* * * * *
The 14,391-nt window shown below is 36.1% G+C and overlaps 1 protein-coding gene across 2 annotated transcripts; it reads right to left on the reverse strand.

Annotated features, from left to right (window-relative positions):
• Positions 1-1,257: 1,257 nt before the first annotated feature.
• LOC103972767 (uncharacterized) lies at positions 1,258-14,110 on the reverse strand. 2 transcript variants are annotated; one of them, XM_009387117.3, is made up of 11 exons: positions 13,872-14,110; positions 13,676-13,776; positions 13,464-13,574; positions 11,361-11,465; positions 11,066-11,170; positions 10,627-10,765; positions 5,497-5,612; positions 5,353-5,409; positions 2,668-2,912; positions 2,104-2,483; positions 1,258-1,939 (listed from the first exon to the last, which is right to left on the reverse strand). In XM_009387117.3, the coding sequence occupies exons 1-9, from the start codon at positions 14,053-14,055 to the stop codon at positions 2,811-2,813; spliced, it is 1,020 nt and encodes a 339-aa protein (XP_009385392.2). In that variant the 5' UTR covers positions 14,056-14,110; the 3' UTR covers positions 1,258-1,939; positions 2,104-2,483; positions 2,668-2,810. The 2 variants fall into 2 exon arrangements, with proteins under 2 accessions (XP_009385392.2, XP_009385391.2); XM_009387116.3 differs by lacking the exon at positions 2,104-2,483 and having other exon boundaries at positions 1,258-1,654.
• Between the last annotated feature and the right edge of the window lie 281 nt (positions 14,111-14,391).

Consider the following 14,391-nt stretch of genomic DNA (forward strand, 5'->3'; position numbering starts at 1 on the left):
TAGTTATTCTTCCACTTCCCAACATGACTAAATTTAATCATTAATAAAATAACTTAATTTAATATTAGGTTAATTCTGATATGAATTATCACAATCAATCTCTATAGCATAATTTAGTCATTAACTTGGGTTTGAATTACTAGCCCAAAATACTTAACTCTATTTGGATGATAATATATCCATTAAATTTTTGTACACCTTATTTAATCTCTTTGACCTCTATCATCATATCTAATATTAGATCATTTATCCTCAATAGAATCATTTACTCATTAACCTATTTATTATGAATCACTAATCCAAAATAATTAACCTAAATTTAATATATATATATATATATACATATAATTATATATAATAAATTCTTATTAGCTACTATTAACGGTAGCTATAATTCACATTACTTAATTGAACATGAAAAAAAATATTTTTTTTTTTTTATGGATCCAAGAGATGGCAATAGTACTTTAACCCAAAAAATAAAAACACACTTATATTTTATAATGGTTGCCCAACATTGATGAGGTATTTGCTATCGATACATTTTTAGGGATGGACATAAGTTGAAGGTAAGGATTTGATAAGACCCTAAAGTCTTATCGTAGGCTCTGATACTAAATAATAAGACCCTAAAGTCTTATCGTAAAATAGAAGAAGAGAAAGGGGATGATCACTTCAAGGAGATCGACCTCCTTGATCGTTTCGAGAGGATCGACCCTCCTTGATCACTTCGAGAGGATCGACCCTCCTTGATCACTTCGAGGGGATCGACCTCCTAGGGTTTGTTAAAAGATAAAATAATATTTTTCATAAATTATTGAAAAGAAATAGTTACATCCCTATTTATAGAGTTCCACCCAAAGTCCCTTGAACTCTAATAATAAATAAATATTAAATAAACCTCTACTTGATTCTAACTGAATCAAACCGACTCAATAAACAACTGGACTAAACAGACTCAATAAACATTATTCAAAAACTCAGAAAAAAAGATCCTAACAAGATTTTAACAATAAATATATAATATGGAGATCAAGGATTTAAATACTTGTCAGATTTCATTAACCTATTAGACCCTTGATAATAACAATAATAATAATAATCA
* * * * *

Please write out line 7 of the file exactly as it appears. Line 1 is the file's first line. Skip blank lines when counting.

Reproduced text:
TAGTTATTCTTCCACTTCCCAACATGACTAAATTTAATCATTAATAAAATAACTTAATTTAATATTAGGTTAATTCTGATATGAATTATCACAATCAATCTCTATAGCATAATTTAGTCATTAACTTGGGTTTGAATTACTAGCCCAAAATACTTAACTCTATTTGGATGATAATATATCCATTAAATTTTTGTACACCTTATTTAATCTCTTTGACCTCTATCATCATATCTAATATTAGATCATTTATCCTCAATAGAATCATTTACTCATTAACCTATTTATTATGAATCACTAATCCAAAATAATTAACCTAAATTTAATATATATATATATATATACATATAATTATATATAATAAATTCTTATTAGCTACTATTAACGGTAGCTATAATTCACATTACTTAATTGAACATGAAAAAAAATATTTTTTTTTTTTTATGGATCCAAGAGATGGCAATAGTACTTTAACCCAAAAAATAAAAACACACTTATATTTTATAATGGTTGCCCAACATTGATGAGGTATTTGCTATCGATACATTTTTAGGGATGGACATAAGTTGAAGGTAAGGATTTGATAAGACCCTAAAGTCTTATCGTAGGCTCTGATACTAAATAATAAGACCCTAAAGTCTTATCGTAAAATAGAAGAAGAGAAAGGGGATGATCACTTCAAGGAGATCGACCTCCTTGATCGTTTCGAGAGGATCGACCCTCCTTGATCACTTCGAGAGGATCGACCCTCCTTGATCACTTCGAGGGGATCGACCTCCTAGGGTTTGTTAAAAGATAAAATAATATTTTTCATAAATTATTGAAAAGAAATAGTTACATCCCTATTTATAGAGTTCCACCCAAAGTCCCTTGAACTCTAATAATAAATAAATATTAAATAAACCTCTACTTGATTCTAACTGAATCAAACCGACTCAATAAACAACTGGACTAAACAGACTCAATAAACATTATTCAAAAACTCAGAAAAAAAGATCCTAACAAGATTTTAACAATAAATATATAATATGGAGATCAAGGATTTAAATACTTGTCAGATTTCATTAACCTATTAGACCCTTGATAATAACAATAATAATAATAATCA